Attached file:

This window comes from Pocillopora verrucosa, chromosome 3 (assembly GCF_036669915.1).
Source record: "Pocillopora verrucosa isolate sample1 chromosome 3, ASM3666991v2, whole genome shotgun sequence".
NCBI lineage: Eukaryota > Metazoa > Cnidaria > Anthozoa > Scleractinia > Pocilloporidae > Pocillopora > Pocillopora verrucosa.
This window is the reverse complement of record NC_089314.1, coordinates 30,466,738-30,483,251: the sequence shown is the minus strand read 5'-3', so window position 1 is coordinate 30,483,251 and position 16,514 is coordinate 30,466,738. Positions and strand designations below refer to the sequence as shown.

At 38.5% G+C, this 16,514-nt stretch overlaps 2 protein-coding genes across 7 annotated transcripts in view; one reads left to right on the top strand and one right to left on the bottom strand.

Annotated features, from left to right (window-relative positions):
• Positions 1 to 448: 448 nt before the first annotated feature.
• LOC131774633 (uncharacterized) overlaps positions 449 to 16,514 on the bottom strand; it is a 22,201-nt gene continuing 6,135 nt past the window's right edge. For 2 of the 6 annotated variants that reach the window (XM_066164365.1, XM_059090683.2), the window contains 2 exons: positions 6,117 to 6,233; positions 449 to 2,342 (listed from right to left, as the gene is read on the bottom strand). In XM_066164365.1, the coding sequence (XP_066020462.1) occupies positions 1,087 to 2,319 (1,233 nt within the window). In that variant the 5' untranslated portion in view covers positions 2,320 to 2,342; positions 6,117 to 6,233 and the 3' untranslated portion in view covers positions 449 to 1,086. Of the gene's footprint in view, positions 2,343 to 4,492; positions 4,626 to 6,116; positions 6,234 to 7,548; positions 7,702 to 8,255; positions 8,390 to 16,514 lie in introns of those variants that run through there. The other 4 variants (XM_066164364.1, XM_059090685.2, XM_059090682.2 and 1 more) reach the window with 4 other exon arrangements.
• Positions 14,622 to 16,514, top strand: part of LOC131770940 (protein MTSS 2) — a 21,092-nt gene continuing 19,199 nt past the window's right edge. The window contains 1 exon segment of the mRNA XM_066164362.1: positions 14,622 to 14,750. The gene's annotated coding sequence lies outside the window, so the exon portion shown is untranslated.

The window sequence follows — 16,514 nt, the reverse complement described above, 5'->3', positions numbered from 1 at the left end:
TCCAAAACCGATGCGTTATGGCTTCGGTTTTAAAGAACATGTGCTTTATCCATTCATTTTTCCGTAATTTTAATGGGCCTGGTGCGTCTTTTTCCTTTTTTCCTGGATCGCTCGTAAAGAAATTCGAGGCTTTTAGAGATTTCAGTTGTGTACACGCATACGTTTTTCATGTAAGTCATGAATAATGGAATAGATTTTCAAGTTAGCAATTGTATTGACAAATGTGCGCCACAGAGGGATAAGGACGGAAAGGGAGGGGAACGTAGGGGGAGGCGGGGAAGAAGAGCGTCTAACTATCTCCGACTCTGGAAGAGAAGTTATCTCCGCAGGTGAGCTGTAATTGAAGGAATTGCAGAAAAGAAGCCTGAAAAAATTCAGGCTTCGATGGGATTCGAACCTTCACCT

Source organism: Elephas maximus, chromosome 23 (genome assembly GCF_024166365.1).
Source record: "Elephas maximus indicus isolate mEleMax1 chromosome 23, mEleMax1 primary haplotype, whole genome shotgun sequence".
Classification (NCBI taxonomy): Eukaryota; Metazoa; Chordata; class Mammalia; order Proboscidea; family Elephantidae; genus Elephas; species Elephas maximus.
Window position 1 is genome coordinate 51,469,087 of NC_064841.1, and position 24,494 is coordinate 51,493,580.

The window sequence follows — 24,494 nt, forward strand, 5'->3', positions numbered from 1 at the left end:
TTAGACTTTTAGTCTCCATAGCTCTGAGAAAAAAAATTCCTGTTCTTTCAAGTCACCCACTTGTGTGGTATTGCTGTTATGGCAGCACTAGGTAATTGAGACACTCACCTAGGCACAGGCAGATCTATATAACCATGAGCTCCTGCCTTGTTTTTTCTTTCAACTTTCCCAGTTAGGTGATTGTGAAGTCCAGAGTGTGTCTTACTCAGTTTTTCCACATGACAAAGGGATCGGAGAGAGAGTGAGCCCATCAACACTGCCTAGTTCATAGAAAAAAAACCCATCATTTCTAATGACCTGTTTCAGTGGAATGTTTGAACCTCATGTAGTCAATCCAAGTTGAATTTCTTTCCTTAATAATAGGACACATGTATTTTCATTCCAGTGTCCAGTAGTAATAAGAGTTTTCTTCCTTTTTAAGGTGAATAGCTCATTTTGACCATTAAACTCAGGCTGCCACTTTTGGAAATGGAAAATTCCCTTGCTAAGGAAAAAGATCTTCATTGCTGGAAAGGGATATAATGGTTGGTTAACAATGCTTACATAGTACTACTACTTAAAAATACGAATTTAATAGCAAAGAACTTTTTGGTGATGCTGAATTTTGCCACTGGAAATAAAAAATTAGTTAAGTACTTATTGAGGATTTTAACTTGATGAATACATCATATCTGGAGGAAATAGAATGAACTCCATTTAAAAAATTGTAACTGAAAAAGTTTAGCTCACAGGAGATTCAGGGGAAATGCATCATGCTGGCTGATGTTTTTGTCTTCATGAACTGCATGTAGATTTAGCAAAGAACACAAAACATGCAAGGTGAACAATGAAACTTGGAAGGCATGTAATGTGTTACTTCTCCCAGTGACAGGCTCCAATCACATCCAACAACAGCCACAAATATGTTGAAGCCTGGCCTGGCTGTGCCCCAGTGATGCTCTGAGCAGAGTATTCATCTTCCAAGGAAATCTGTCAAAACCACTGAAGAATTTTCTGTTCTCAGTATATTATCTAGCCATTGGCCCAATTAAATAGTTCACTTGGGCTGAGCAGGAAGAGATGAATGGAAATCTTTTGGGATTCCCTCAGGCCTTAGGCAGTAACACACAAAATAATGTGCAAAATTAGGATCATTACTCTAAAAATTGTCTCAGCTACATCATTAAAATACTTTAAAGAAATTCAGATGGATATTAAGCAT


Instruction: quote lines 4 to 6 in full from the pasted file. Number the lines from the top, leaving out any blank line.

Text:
This window is the reverse complement of record NC_089314.1, coordinates 30,466,738-30,483,251: the sequence shown is the minus strand read 5'-3', so window position 1 is coordinate 30,483,251 and position 16,514 is coordinate 30,466,738. Positions and strand designations below refer to the sequence as shown.

At 38.5% G+C, this 16,514-nt stretch overlaps 2 protein-coding genes across 7 annotated transcripts in view; one reads left to right on the top strand and one right to left on the bottom strand.

Annotated features, from left to right (window-relative positions):